House Majority PAC is going up with its first defensive effort of the cycle for Rep. Nick Rahall (D-W.Va.), a top Republican target in 2014.
The Democratic group is going to bat for the congressman as the National Republican Congressional Committee launches its own series of radio ads against three Democrats, including Rahall, focused on the healthcare law and Obama's promise that Americans could keep their insurance under ObamaCare.
The new ad, which touts Rahall's commitment to the state's coal industry using local news reports and endorsements, follows $600,000 in attacks the congressman has faced over the last month, according to a Democratic strategist following the race.
It's an early start to what's expected to be one of the nation's most contentious House races. Republicans are excited about their recruit, state Sen. Evan Jenkins, who switched parties to run in the race as a Republican.
The PAC's ad declares that "Washington special interests want you to believe Nick Rahall's against coal."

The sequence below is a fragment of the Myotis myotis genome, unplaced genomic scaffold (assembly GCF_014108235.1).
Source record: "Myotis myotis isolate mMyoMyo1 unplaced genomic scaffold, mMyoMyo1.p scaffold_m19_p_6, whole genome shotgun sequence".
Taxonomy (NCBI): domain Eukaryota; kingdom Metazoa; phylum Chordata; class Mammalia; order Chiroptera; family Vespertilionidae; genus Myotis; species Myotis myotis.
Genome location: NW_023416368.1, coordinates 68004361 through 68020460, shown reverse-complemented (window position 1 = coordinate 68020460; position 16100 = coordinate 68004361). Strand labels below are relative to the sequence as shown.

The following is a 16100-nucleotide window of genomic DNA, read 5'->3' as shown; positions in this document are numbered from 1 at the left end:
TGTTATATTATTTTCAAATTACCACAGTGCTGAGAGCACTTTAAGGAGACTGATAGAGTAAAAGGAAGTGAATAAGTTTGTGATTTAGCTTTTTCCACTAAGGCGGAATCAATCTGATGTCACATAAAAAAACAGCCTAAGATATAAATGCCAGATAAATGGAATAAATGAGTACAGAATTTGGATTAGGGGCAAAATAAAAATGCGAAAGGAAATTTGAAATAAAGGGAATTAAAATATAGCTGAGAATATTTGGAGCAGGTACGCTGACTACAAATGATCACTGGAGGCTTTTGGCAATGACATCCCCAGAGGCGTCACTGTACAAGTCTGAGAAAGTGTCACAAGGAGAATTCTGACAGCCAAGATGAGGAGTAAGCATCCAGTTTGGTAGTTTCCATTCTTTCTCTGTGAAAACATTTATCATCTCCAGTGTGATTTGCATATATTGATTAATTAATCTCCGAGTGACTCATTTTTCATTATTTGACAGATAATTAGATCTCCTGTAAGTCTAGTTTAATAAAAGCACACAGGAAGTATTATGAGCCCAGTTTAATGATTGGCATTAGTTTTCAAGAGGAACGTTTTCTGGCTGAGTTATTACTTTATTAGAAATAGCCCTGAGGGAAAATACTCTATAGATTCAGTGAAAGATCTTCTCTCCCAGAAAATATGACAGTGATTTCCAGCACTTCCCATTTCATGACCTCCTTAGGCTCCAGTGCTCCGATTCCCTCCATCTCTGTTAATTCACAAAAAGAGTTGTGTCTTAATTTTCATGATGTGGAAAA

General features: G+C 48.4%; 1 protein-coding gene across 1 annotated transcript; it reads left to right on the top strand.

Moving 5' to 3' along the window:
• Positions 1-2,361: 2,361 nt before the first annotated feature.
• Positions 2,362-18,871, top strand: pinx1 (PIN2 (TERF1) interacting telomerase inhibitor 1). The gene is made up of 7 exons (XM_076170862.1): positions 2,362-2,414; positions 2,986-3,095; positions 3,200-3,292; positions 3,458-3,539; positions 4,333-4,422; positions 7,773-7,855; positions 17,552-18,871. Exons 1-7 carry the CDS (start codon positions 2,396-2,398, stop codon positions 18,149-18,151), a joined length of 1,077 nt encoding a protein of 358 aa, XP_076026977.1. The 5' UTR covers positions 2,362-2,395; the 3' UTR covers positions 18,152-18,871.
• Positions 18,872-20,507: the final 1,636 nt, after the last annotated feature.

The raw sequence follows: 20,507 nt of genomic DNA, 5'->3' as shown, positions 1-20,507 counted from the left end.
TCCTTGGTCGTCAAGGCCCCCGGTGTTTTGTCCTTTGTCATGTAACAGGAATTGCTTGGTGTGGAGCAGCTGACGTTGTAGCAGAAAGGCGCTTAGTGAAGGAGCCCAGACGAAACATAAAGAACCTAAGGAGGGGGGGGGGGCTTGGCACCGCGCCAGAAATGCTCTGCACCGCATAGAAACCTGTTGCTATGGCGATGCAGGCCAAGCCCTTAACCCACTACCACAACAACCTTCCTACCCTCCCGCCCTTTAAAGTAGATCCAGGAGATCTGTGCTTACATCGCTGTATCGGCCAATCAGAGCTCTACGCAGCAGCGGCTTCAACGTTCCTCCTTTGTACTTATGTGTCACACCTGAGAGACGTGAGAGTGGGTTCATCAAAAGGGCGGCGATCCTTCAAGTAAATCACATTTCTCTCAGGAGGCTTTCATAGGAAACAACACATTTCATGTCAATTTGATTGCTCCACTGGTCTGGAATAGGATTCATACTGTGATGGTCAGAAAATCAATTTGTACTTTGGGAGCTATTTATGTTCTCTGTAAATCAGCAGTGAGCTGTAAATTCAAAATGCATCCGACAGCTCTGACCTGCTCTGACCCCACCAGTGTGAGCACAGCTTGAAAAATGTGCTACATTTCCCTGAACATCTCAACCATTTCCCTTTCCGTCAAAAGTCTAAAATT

"It's not true," a narrator ads, citing local news reports and the endorsement of a local Chamber of Commerce.
The West Virginia Chamber of Commerce pushed back on the ad, however, noting it cites a 2012 endorsement and that none of the chambers in Rahall's district have made an endorsement this cycle.
"The West Virginia Chamber calls on the pro-Pelosi House Majority PAC to take down this deceptive campaign ad. Campaigns should be run on truth, not on portraying false support. Former House Speaker Nancy Pelosi can come to West Virginia and campaign for her favorites, but she should not use misleading ads and trickery in support of her campaign to be put back as Speaker of the U.S. House," the Chamber wrote in a statement.
The NRCC had previously run television ads against Rahall focused on coal, one of West Virginia's main industries and a common point of attack for Republicans targeting Democrats in red states like West Virginia and Kentucky.
But on Tuesday, the committee focused in on ObamaCare, which has caused serious headaches for vulnerable Democrats, as issues with the law's rollout prompt negative headlines.
The NRCC's ad uses a clip of Rahall saying “Those who like what they have today … they’ll be able to keep."
“The same broken promise,” the voiceover says. “Now almost 9,000 West Virginians are losing health coverage … Obama and Rahall. They sound the same, because they are the same," the narrator adds.
Republicans believe that Obama's erroneous claim will continue to be a problem for Democrats, even as the kinks with the law get worked out.
Watch the ad:
--This piece was updated at 6:30 to reflect comment from the West Virginia Chamber of Commerce.